The tandem revives Expo 67 with a breath of optimism, according to journalist Raymond Grenier in a precursory book published in 1965: Regard sur l’Expo. Dupuy and Shaw are categorically agree that the islands are the best choice in terms of engineering and aesthetics, as well as for event sales. Expo will truly be held in 1967!
They instill an organizing committee that unites six francophones and four anglophones. An unusual composition, as they are all bilingual, and equals. According to Diana Thébault Nicholson, who first worked on protocol then exploitation as a spokesperson, it was more common to see francophones working under anglophones: “The equality here was what was most remarkable.”
The group takes on the nickname: “Les Durs”, as in the tough guys, through their inflexible will to make Expo happen and impose their decisions, even upon the government. In December 1963, Prime Minister Pearson learns with stupor that the budget has gone from 40 to 167 millions dollars – it is barely adopted, by one vote! The fierce Opposition attacks everything: the choice of logo, the theme song, the hostess’ uniform, but nothing can be done: Les Durs continue to do as they please. Even while the social climate is put to the claims, they will even obtain labour peace for the duration of the work.
They borrow many ideas from Disneyland, because Expo wish to leave a permanent amusement park in Montreal: la Ronde. Philippe de Gaspé Beaubien, Director of Operations and future “Mayor of Expo”, even schedules a meeting with Walt Disney in person. “I said to him: Your grandfather was born in Canada. Would you accept to help a few Canadians that know absolutely nothing about amusement parks?”
In June of 1964, the City of Montreal officially presents the islands to the Organising Committee… There are only two years and nine months left – 1015 days! – to complete an incredible task. They need to build 847 pavilions and buildings, 27 bridges, 75 km of road and sidewalks, 40 km sewers, 150 km of canals, 25 000 parking spaces, 256 basin and 6150 lampposts.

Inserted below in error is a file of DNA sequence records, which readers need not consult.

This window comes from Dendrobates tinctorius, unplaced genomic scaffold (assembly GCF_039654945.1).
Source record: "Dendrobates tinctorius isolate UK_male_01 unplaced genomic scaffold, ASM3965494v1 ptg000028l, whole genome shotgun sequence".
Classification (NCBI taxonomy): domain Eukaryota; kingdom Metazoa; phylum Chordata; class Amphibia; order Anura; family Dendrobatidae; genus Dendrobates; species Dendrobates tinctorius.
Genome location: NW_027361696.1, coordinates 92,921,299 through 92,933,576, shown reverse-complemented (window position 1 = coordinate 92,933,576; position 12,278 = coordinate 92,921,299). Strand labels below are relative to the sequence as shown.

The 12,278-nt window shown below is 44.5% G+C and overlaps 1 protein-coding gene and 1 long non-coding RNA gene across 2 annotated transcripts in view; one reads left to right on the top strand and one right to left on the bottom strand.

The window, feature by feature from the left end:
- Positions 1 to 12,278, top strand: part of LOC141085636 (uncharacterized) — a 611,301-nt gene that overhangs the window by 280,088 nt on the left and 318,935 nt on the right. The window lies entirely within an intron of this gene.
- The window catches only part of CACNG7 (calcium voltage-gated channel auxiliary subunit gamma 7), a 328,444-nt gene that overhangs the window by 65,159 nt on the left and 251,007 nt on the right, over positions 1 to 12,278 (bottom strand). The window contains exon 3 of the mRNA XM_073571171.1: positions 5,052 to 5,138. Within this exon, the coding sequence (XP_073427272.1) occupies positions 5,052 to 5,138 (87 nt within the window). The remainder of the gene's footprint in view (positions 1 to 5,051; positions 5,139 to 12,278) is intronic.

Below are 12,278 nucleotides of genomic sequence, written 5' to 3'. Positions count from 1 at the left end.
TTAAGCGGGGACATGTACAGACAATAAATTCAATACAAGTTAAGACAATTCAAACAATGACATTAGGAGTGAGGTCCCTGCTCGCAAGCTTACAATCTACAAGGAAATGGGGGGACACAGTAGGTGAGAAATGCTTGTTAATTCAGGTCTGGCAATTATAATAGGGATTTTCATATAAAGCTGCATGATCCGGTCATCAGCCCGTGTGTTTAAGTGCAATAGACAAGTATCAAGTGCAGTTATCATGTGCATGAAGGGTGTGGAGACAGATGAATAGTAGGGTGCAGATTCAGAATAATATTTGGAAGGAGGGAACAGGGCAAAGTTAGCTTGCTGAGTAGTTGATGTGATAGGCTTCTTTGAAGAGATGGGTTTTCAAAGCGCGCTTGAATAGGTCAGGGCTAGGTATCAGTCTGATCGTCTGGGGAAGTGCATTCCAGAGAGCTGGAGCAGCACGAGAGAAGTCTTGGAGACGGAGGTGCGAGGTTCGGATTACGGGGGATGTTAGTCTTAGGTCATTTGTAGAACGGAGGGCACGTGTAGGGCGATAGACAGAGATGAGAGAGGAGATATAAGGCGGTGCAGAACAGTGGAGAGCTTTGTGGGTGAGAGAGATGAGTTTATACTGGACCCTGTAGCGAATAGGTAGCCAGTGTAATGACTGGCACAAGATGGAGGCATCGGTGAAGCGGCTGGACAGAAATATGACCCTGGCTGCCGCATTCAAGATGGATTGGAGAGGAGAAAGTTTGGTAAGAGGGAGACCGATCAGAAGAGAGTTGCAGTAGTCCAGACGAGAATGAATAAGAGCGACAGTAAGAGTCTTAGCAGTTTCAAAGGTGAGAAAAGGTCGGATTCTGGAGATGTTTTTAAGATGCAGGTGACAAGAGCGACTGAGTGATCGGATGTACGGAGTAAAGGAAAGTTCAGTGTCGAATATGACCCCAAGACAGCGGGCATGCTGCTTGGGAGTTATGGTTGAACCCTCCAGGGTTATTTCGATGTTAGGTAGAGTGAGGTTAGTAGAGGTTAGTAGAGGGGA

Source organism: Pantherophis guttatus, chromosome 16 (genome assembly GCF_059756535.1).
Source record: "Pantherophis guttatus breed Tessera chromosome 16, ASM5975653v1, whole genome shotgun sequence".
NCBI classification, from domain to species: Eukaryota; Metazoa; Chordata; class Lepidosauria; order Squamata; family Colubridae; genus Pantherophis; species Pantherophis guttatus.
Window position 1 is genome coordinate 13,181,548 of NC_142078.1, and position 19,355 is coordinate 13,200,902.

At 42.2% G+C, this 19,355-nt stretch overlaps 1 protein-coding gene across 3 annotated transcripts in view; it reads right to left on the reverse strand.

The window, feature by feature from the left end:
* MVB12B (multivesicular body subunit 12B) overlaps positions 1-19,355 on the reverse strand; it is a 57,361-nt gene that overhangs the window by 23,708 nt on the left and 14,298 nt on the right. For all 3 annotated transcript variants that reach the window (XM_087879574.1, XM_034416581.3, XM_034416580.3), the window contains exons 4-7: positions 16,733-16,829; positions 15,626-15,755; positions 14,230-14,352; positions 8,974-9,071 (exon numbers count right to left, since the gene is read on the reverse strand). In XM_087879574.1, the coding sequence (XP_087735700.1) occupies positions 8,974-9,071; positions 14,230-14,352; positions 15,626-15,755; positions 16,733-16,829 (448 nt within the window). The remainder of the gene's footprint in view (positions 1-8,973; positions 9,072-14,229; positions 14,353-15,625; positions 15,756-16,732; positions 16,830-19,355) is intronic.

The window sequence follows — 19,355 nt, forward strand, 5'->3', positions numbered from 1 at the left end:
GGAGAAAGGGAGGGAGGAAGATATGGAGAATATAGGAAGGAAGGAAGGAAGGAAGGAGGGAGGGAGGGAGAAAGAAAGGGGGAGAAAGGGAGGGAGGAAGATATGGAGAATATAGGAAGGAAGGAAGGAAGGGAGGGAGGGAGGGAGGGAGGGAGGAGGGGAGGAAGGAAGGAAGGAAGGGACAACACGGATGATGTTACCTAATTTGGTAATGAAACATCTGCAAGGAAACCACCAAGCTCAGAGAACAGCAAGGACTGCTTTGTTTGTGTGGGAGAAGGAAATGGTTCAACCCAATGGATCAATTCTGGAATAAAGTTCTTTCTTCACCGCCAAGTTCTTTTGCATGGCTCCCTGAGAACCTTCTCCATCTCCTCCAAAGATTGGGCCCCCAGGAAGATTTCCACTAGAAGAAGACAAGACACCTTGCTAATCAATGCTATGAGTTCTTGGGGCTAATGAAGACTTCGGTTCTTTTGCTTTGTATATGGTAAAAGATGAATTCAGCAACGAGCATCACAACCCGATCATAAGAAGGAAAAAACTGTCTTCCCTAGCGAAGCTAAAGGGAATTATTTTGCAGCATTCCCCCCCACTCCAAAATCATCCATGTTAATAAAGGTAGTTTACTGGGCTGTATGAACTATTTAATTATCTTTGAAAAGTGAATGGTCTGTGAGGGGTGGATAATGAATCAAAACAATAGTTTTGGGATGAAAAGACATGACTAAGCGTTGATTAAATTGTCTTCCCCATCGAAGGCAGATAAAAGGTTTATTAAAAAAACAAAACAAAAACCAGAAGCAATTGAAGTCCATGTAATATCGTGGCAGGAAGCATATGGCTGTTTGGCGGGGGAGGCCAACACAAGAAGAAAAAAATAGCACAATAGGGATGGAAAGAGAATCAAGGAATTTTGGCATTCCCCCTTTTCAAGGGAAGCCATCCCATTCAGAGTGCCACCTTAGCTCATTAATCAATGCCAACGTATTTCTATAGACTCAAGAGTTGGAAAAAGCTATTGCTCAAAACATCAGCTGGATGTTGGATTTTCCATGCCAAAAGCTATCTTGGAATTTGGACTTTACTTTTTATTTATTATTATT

It all rests on the shoulders of the Director of Installations: Colonel Edward Churchill, who will coordinate over 6000 workers. During the Second World War, this military man from Manitoba contributed to the Allied advance by working on the construction of 192 airports. All in good time, Edward Churchill borrows an organisation technique from NASA: the critical path method. “This technique that was very new for its time consists in distributing the work so as to build 178 or 180 pavilions at once, at the same time,” remembers Director of Public Relation Yves Jasmin.
Technologically advanced methods allow for Churchill to to order all the materials at the once, to build all foundations and infrastructures in one shot and oversee the construction of some hundred building at the same time in a specific order. As of winter 1965, he is already planting trees!
In fall of 1966, the pavilions are almost completed and the exhibitors begin to set up, while the City of Montreal launches their brand new subway, as well as new highways. Expo 67 will be ready on time…
On the eve of the inauguration, the grass is still yellow due to an extremely cold month of April. The Head of the Horticultural Service, Pierre Bourque (future Mayor of Montreal) dies the grass green…
Expo 67 will not only be ready on time: it will be perfect!